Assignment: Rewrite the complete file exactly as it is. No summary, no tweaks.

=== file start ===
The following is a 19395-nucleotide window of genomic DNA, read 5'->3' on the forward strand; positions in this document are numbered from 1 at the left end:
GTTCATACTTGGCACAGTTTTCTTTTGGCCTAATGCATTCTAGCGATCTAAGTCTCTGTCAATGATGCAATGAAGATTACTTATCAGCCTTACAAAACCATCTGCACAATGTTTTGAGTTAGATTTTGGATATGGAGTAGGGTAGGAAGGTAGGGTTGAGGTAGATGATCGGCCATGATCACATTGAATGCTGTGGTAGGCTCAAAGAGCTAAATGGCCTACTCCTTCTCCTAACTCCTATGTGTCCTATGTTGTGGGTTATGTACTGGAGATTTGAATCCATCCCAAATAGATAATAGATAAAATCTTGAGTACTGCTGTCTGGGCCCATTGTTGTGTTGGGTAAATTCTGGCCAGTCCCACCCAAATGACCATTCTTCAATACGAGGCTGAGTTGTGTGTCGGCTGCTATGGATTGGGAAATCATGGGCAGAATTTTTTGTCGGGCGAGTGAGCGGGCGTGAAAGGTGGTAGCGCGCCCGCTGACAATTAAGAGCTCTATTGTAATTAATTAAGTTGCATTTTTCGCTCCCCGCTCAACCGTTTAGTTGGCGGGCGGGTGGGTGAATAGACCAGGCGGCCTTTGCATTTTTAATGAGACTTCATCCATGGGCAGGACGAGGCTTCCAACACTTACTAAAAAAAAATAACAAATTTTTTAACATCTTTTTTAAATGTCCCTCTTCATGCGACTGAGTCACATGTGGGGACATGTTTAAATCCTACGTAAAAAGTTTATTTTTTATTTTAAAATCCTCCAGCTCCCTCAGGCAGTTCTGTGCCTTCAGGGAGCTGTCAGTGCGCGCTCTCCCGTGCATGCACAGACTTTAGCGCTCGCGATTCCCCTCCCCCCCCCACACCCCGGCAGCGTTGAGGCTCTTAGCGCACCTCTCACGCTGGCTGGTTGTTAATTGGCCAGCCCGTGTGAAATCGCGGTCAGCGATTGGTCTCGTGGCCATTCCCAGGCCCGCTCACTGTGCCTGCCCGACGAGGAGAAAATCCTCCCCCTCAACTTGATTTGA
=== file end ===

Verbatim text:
The following is a 19395-nucleotide window of genomic DNA, read 5'->3' on the forward strand; positions in this document are numbered from 1 at the left end:
GTTCATACTTGGCACAGTTTTCTTTTGGCCTAATGCATTCTAGCGATCTAAGTCTCTGTCAATGATGCAATGAAGATTACTTATCAGCCTTACAAAACCATCTGCACAATGTTTTGAGTTAGATTTTGGATATGGAGTAGGGTAGGAAGGTAGGGTTGAGGTAGATGATCGGCCATGATCACATTGAATGCTGTGGTAGGCTCAAAGAGCTAAATGGCCTACTCCTTCTCCTAACTCCTATGTGTCCTATGTTGTGGGTTATGTACTGGAGATTTGAATCCATCCCAAATAGATAATAGATAAAATCTTGAGTACTGCTGTCTGGGCCCATTGTTGTGTTGGGTAAATTCTGGCCAGTCCCACCCAAATGACCATTCTTCAATACGAGGCTGAGTTGTGTGTCGGCTGCTATGGATTGGGAAATCATGGGCAGAATTTTTTGTCGGGCGAGTGAGCGGGCGTGAAAGGTGGTAGCGCGCCCGCTGACAATTAAGAGCTCTATTGTAATTAATTAAGTTGCATTTTTCGCTCCCCGCTCAACCGTTTAGTTGGCGGGCGGGTGGGTGAATAGACCAGGCGGCCTTTGCATTTTTAATGAGACTTCATCCATGGGCAGGACGAGGCTTCCAACACTTACTAAAAAAAAATAACAAATTTTTTAACATCTTTTTTAAATGTCCCTCTTCATGCGACTGAGTCACATGTGGGGACATGTTTAAATCCTACGTAAAAAGTTTATTTTTTATTTTAAAATCCTCCAGCTCCCTCAGGCAGTTCTGTGCCTTCAGGGAGCTGTCAGTGCGCGCTCTCCCGTGCATGCACAGACTTTAGCGCTCGCGATTCCCCTCCCCCCCCCACACCCCGGCAGCGTTGAGGCTCTTAGCGCACCTCTCACGCTGGCTGGTTGTTAATTGGCCAGCCCGTGTGAAATCGCGGTCAGCGATTGGTCTCGTGGCCATTCCCAGGCCCGCTCACTGTGCCTGCCCGACGAGGAGAAAATCCTCCCCCTCAACTTGATTTGA